Hunger and Food Security in India
India’s excellent economic growth has had little impact on food security and nutrition levels of its population. Per capita availability as well as consumption of foodgrains has declined; the percentage of underweight children has remained stagnant between 1998 and 2006; and more than half of India’s women and three-quarters of children are anemic with no decline in the last eight years. These are appalling figures, which place India among the most “undernourished” countries in the world.
According to the GOI Economic Survey, foodgrain production in India has declined from 208 kg per annum per capita in 1996-97 to 186 kg in 2009-10, a decline of 11 per cent. Despite reduced production, Government of India has been exporting on an average 7 million tons of cereals per annum (which is highly unethical), causing availability to decline further by 15 per cent from 510 gm per day per capita in 1991 to 436 gm in 2008.
Despite the fact that growth of foodgrain production in the period 1991-2010 was lower than the increase in population during the same period, procurement of cereals on government account went up, suggesting a decline in poor people’s consumption and their purchasing power. This may have happened because of the structural imbalances (high MSP, rising capital intensity, lack of land reforms, failure of poverty alleviation programmes, no new technological breakthrough in agriculture, etc.) created in the economy, as well as due to production problems in less endowed regions (erratic rainfall, soil erosion and water run-off, lack of access to credit and markets, poor communications) which led to a dangerous situation of huge surplus in FCI godowns since 2008 coupled with widespread hunger. PDS thus became a mechanism both for disposal of surplus grain with government and for augmenting consumption of the poor. The trend of satisfactory economic growth, exports of rice/maize, and falling per capita production has continued even after 2004, leading to high open market prices, and consequently increased food insecurity.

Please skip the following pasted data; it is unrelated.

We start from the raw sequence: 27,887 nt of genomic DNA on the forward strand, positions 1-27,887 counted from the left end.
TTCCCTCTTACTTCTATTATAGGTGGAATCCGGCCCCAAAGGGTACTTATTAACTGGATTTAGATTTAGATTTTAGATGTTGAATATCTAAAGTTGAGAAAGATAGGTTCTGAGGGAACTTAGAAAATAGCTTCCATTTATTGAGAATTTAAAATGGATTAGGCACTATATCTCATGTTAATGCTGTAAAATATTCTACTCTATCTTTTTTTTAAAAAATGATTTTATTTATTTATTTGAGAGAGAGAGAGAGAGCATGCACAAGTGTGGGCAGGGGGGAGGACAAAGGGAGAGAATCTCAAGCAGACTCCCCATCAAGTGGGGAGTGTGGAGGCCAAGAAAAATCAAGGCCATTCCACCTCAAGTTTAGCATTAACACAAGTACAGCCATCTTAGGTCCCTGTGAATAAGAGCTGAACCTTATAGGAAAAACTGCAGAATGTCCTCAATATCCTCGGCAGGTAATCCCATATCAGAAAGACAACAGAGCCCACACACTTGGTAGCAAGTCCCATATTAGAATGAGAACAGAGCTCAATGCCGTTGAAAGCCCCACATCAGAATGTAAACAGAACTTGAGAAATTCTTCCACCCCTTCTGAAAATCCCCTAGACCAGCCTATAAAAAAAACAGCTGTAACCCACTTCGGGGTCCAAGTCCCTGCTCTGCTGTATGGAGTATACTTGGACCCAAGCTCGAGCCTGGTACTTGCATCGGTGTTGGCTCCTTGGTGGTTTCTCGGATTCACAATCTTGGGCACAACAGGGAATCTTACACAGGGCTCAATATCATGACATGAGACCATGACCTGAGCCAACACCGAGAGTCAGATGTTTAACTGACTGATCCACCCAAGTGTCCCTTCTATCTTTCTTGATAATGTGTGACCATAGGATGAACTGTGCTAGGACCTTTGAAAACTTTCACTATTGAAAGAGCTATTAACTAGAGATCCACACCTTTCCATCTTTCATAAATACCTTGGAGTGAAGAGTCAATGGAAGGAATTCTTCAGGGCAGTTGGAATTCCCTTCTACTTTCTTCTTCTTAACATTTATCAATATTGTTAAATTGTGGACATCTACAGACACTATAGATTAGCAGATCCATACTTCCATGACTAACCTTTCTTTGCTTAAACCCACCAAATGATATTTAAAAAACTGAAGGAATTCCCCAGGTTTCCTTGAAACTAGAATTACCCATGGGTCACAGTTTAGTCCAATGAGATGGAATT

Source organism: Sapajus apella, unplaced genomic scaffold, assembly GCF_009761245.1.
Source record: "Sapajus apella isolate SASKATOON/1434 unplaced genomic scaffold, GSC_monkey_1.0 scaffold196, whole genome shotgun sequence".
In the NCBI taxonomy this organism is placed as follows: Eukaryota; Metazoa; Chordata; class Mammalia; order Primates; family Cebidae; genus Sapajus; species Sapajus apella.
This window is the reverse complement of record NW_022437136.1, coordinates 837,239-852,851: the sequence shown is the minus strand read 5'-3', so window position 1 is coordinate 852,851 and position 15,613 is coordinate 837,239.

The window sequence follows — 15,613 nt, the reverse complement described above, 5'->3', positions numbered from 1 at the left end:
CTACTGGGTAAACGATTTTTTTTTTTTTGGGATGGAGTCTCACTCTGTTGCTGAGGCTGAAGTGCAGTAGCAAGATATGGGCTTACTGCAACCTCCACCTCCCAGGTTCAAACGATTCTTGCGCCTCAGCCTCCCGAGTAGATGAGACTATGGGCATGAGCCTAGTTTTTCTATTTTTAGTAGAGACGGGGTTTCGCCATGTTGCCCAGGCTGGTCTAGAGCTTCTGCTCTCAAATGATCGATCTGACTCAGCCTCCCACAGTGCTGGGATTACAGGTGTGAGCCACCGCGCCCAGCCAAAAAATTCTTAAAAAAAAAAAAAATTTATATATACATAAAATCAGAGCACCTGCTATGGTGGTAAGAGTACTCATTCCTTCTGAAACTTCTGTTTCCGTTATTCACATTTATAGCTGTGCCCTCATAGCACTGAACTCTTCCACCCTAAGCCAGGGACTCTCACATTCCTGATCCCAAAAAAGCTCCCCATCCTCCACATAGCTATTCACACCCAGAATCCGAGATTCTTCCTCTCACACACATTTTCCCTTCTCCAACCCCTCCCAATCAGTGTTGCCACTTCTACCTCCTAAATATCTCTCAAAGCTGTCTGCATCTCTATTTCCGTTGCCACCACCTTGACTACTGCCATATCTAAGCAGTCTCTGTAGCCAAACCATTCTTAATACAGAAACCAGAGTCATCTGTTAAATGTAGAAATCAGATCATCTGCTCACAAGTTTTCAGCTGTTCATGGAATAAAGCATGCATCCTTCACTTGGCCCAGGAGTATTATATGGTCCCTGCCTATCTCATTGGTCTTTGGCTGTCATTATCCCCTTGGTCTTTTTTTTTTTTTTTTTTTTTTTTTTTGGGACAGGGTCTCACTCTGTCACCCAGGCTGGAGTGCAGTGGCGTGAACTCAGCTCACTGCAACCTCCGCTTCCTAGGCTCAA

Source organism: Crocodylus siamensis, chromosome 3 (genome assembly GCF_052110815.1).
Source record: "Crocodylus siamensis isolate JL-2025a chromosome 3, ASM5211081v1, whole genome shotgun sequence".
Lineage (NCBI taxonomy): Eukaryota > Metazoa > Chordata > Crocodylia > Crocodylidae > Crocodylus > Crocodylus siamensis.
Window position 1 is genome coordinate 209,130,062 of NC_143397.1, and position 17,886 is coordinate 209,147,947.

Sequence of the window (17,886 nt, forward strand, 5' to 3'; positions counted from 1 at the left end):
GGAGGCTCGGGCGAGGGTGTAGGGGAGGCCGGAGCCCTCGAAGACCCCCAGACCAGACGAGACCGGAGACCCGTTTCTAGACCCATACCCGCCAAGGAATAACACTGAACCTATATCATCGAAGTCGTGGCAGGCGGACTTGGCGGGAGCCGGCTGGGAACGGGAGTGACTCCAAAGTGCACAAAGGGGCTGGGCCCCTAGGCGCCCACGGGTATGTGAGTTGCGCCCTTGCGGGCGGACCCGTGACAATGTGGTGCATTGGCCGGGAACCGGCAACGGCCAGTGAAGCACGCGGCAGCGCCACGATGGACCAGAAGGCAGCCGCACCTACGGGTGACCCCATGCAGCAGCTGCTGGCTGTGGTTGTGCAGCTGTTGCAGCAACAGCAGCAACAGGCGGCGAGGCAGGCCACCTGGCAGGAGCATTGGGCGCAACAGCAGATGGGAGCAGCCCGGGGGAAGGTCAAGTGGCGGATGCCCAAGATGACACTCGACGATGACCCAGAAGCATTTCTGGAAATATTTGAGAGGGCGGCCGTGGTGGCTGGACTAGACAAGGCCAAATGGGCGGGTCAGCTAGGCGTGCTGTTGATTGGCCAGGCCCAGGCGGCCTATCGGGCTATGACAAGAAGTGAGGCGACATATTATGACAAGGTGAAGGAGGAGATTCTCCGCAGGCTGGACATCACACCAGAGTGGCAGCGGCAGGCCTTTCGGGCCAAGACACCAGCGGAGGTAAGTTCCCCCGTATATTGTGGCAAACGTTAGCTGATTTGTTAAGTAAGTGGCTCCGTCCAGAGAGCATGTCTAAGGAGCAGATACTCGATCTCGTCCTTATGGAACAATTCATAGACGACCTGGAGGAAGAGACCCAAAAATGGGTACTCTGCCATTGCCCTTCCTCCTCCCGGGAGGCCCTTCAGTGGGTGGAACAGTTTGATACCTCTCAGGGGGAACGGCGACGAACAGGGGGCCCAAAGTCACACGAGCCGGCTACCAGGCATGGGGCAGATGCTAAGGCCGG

Per capita daily availability (grams)
The NSSO data on consumer expenditure on food consumption indicates a declining trend in the annual per capita consumption of cereals, for all classes of people, as shown in Table 1.
Table 1: Trends in cereal consumption across expenditure groups in rural India (kg per month)
| |Percentile | | |lowest 5 per cent|5 per cent-10 per |40 per cent-50 per |90 per cent- 95 per |95 per cent-100 per | | | |cent |cent |cent |cent | |1993-94 |9.68 |11.29 |13.33 |14.98 |15.78 | |1999-00 |9.78 |11.15 |12.89 |13.73 |14.19 | |2004-05 |9.88 |10.87 |12.16 |12.77 |13.50 |
NSSO 2007, 61st Round Report
The above Table clearly shows that as India moved to greater prosperity in the last twenty years the cereal consumption of the rural rich went down, but there was no increase for the poor. At any given point of time the cereal intake of the bottom 10 percent in rural India continues to be at least 20 percent less than the cereal intake of the top decile of the population, despite better access of the latter group to fruits, vegetables and meat products. Their sedentary life style too should be taken into account while assessing the difference between the two groups. For the upper segment of population the decline may be attributed to a diversification in food consumption, easy access to supply of other high value...
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